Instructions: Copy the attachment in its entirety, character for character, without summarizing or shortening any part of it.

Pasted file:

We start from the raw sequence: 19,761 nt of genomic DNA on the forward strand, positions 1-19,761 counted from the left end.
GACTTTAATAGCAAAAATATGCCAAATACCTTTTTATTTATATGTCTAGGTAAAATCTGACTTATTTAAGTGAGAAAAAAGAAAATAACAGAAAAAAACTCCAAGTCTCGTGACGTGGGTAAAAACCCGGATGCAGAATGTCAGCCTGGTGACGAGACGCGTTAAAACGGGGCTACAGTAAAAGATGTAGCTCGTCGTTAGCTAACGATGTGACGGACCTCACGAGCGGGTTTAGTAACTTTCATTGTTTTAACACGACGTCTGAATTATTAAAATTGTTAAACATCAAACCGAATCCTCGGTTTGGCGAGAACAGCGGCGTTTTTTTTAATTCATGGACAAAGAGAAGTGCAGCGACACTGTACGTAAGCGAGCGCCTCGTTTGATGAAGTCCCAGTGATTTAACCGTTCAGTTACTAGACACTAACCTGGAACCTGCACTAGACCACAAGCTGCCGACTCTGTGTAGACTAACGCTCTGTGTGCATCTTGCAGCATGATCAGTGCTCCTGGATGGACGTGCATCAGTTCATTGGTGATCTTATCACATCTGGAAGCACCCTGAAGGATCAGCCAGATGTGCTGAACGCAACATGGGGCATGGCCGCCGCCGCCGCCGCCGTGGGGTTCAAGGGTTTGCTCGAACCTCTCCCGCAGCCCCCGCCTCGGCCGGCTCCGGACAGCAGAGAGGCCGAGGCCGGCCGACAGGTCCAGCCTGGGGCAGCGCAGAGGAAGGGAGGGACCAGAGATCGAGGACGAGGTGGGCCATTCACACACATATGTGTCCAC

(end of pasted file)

We start from the raw sequence: 19,761 nt of genomic DNA on the forward strand, positions 1-19,761 counted from the left end.
GACTTTAATAGCAAAAATATGCCAAATACCTTTTTATTTATATGTCTAGGTAAAATCTGACTTATTTAAGTGAGAAAAAAGAAAATAACAGAAAAAAACTCCAAGTCTCGTGACGTGGGTAAAAACCCGGATGCAGAATGTCAGCCTGGTGACGAGACGCGTTAAAACGGGGCTACAGTAAAAGATGTAGCTCGTCGTTAGCTAACGATGTGACGGACCTCACGAGCGGGTTTAGTAACTTTCATTGTTTTAACACGACGTCTGAATTATTAAAATTGTTAAACATCAAACCGAATCCTCGGTTTGGCGAGAACAGCGGCGTTTTTTTTAATTCATGGACAAAGAGAAGTGCAGCGACACTGTACGTAAGCGAGCGCCTCGTTTGATGAAGTCCCAGTGATTTAACCGTTCAGTTACTAGACACTAACCTGGAACCTGCACTAGACCACAAGCTGCCGACTCTGTGTAGACTAACGCTCTGTGTGCATCTTGCAGCATGATCAGTGCTCCTGGATGGACGTGCATCAGTTCATTGGTGATCTTATCACATCTGGAAGCACCCTGAAGGATCAGCCAGATGTGCTGAACGCAACATGGGGCATGGCCGCCGCCGCCGCCGCCGTGGGGTTCAAGGGTTTGCTCGAACCTCTCCCGCAGCCCCCGCCTCGGCCGGCTCCGGACAGCAGAGAGGCCGAGGCCGGCCGACAGGTCCAGCCTGGGGCAGCGCAGAGGAAGGGAGGGACCAGAGATCGAGGACGAGGTGGGCCATTCACACACATATGTGTCCAC